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  • Other causes of offence arose, and Napoleon in his last communication to them warned them not to imitate the Greeks of the later Empire, who engaged in subtle discussions when the ram was battering at their gates.
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  • It was inhabited by an Iranian tribe, the Parthava of the inscriptions of Darius; the correct Greek form is HapOvaioc. Parthia became a province of the Achaemenian and then of the Macedonian Empire.
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  • The site of Nisibis, on the great road between the Tigris and the Mediterranean, and commanding alike the mountain country to the north and the then fertile plain to the south, gave it an importance which began during the Assyrian period and continued under the Seleucid empire.
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  • His chief theological and philosophical works were Institutes of Natural and Revealed Religion (3 vols., 1772-1774); History of the Corruption of Christianity (2 vols., 1782); General History of the Christian Church to the Fall of the Western Empire, vols.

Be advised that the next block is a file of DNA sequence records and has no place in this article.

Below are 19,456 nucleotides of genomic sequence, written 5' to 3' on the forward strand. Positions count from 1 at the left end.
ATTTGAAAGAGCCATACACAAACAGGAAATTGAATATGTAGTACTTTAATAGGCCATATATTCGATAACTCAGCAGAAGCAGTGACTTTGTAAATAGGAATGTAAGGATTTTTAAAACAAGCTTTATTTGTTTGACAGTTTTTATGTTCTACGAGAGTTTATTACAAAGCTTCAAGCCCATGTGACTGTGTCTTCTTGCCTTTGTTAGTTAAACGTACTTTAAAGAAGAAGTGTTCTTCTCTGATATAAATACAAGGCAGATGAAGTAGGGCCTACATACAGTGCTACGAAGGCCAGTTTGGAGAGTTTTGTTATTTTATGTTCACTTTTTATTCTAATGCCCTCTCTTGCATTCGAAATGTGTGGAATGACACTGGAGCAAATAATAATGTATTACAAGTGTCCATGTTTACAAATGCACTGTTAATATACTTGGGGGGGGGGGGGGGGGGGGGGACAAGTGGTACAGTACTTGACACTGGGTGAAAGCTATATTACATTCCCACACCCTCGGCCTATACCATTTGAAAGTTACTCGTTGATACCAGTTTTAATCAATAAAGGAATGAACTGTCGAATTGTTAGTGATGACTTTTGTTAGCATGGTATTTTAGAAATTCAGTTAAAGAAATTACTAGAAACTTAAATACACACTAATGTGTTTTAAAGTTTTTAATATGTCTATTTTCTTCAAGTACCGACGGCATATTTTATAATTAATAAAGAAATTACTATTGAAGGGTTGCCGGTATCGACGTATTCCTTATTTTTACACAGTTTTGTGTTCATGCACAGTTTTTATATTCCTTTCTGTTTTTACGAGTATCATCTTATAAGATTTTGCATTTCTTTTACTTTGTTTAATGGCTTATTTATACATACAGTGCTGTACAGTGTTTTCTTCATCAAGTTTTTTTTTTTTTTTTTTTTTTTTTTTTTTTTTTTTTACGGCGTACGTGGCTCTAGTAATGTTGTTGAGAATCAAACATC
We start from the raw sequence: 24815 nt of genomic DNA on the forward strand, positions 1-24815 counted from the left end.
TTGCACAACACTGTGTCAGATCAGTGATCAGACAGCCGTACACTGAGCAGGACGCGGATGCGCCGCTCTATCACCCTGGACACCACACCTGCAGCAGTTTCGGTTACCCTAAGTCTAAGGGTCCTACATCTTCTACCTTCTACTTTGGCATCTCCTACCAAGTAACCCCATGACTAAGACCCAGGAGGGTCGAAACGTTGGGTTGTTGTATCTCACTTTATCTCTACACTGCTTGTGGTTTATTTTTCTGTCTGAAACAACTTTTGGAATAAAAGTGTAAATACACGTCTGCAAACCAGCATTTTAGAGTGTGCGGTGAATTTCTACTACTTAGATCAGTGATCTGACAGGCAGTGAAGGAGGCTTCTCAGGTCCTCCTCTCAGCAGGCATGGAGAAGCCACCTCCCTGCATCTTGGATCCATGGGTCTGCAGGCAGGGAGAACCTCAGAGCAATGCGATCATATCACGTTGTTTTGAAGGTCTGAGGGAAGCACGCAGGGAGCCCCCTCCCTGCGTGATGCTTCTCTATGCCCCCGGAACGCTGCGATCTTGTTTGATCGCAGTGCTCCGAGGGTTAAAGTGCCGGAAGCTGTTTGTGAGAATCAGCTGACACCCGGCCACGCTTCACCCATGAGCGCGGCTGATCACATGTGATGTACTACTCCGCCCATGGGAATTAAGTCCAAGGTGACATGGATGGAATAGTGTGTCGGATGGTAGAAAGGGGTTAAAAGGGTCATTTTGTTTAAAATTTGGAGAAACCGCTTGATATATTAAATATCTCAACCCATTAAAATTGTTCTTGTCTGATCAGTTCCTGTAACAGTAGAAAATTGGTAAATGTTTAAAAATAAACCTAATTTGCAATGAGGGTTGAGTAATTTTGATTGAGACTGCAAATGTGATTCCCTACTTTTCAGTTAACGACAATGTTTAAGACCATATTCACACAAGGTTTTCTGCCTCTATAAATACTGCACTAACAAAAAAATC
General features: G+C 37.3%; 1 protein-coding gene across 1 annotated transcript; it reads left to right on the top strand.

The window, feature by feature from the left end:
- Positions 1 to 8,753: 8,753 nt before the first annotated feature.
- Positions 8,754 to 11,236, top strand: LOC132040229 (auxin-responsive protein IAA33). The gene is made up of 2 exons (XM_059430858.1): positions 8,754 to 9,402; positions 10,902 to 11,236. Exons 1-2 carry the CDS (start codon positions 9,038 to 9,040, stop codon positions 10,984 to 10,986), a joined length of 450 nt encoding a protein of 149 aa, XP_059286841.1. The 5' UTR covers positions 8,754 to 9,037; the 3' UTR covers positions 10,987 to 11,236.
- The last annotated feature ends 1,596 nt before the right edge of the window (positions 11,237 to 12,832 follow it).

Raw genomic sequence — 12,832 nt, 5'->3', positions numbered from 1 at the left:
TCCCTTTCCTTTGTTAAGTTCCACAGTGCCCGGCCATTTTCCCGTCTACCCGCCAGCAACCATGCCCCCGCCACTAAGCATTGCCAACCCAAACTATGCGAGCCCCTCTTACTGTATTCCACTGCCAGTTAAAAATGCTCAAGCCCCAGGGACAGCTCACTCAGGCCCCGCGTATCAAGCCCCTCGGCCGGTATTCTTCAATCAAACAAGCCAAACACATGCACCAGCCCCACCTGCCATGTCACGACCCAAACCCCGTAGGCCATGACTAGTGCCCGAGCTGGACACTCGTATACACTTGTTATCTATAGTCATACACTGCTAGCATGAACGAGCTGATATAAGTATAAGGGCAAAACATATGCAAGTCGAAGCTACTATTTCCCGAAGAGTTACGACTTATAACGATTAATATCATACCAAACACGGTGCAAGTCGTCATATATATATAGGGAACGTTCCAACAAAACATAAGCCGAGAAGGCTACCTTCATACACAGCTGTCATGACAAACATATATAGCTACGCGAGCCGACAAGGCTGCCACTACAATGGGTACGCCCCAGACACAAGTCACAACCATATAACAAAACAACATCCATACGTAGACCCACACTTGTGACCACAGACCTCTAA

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  • In 1867 Louis entered the North German Confederation, but only for his lands north of the Main, and in 1871 Hesse-Darmstadt became one of the states of the new German empire.
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  • The World's Commercial Cotton Crop. It is impossible to give an exact return of the total amount of cotton produced in the world, owing to the fact that in China, India and other eastern countries, in Mexico, Brazil, parts of the Russian empire, tropical Africa, &c., considerable - in some cases very large - quantities of cotton are made up locally into wearing apparel, &c., and escape all statistical record.
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  • Peter was succeeded successively by his two sons, Robert and Baldwin, from whom in 1261 the empire was recovered by the Greeks.
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  • Consequently in 395, after a successful campaign against the Germans on the Rhine, Stilicho marched to the east, nominally to expel the Goths and Huns from Thrace, but really with the design of displacing Rufinus, and by connivance with these same barbarians he procured the assassination of Rufinus at the close of the year, and thereby became virtual master of the empire.